In the heyday of Christian retail, many stores operated under the maxim, “If we stock it, they will come.” And the customers did come, lining up to buy The Prayer of Jabez or the latest “VeggieTales” video. But then came Amazon, and today, with the advent of smart devices, they can buy anything, anywhere, at anytime.

The draw of Christian retail now goes far beyond the product, and the good news is that customers of Christian resources are still out there. To attract them, storeowners need to grow and nurture authentic relationships with their clientele and develop their store into a gathering place.

Holidays such as Easter present the ideal time to cultivate this sense of community. One of the more robust ways to do this is through social media. Unfortunately, the 2016 CBA State of the Industry report revealed that 25 percent of respondents didn’t even have a store website. The best place for the social media newbie to start, as the song says, is at the very beginning.


Facebook, Twitter, and Instagram are the most popular social media channels. For CBA Board Chairman Sue Smith, manager of Baker Book House (Grand Rapids, Michigan), Facebook is key. “For our largest events, we boost the post and get pertinent feedback. Lately we’ve used Facebook to advertise an event with an ‘A-list’ author and within two weeks, the event was full. That’s the cheapest marketing for a 300-person event that I’ve ever experienced,” she says. “We’ve started using ‘Facebook Live’ as well during our events or to show off a live book review. We’re still experimenting with it, but it’s been fun to see the comments fly in.”

Heather Adams, owner of The Greatest Gift & Scripture Supply (Pueblo, Colorado) and CBA board member, says Facebook is her main social media outlet, but she soon will be linking to Twitter. “I post a minimum of three  times a week, sometimes as often as three times a day, depending on what’s happening in the store, what new product we get in, or what the Holy Spirit brings across my desk.”

She initially was surprised at the responses her posts received. “I figured if I put on posts about sales, those would be the ones that got the most likes, shares, and comments, but they rarely are. In reality, when I put on product pictures with a caption of something simple like ‘our employees are great at merchandising new product’ or ‘we get some of the coolest things in,’ these are the ones that do well.”

The popularity of these personal-touch posts comes as no surprise to Angela Breidenbach, president of the Christian Authors Network. A specialist in social media, she recommends retailers remember “social media posts that are visually beautiful, humorous, or interesting should help, teach, create laughter, or spark ideas in [their] customers.”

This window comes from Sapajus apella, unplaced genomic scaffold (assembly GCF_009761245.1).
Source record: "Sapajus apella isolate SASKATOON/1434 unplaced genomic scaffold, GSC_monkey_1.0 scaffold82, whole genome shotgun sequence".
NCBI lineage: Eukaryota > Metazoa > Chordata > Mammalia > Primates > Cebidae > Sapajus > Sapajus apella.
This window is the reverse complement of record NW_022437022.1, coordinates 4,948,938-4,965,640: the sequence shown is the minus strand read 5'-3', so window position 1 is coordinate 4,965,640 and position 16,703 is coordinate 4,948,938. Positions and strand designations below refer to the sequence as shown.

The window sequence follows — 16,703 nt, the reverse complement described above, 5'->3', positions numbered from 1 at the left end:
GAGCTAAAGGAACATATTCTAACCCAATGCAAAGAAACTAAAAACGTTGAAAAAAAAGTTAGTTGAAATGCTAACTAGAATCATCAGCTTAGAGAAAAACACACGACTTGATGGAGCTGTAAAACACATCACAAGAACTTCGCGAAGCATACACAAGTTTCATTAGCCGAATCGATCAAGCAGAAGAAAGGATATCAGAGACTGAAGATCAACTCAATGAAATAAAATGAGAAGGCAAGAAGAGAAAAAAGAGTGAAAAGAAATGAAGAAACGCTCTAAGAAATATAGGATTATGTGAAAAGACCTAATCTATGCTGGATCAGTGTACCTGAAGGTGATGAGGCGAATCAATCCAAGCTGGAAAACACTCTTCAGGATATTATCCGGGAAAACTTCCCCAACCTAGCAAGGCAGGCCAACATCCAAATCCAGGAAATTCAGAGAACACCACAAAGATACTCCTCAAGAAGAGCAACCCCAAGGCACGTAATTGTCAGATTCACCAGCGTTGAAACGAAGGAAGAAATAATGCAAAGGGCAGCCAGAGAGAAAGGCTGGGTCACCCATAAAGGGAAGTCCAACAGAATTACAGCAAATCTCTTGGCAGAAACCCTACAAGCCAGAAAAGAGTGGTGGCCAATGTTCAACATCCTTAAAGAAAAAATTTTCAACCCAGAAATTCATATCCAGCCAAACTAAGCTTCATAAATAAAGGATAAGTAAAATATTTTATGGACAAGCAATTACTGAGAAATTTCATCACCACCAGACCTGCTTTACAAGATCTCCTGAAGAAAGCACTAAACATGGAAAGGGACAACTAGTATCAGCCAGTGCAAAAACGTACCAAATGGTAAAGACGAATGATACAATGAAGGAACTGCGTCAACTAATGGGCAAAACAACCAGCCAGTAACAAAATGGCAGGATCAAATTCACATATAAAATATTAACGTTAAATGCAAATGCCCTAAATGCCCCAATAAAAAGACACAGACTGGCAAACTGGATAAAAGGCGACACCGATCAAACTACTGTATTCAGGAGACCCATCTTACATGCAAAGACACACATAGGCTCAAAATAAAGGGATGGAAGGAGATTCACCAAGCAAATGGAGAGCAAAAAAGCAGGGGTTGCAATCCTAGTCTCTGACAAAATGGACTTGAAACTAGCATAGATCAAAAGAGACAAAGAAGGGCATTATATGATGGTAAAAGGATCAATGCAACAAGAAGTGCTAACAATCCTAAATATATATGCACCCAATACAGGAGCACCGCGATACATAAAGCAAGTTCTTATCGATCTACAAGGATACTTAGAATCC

Adams has discovered that human-interest stories make customers feel as if they’re part of the store community. “I have a segment I call ‘Good Samaritan Sighting.’ I have a graphic that shows a ‘Good Samaritan’ and we post that along with a shortened version of the story, and wow! I can’t even believe the hundreds of interactions those stories get.”

She knows that when people share her posts, her store’s name gets into newsfeeds. “It keeps you in their minds and does so way more frequently than most other forms of advertisements are capable of. The more you become a part of their life, the more often they think of you for their needs,” she says.


When it comes to connecting with the community around Easter and other holidays, Breidenbach suggests inviting local authors to help run a special event that connects their book to cross-promotable products, then promoting the event through social media.

“Build a promo with how-to books, household items, specialty baking/ cooking supplies, and cookbooks tied to the holiday you’re promoting,” she says. “The event can enrich the holiday experience and family traditions or simplify life during the season.”

Adams says it’s vital to let people know what sets your store apart.

“Pay attention to your statistics page; gear your posts according to your audience and schedule them at times your prime audience is on Facebook,” she says. “Take pictures of some of your displays and let people know when special things are happening. Take time to schedule these posts in advance, so you’re not bogged down with trying to create or remembering to post during your busy times. Show what fun your store is, what unique things you have, what an amazing staff works there. Those are the things that make them care about you.”

-Lora Shrock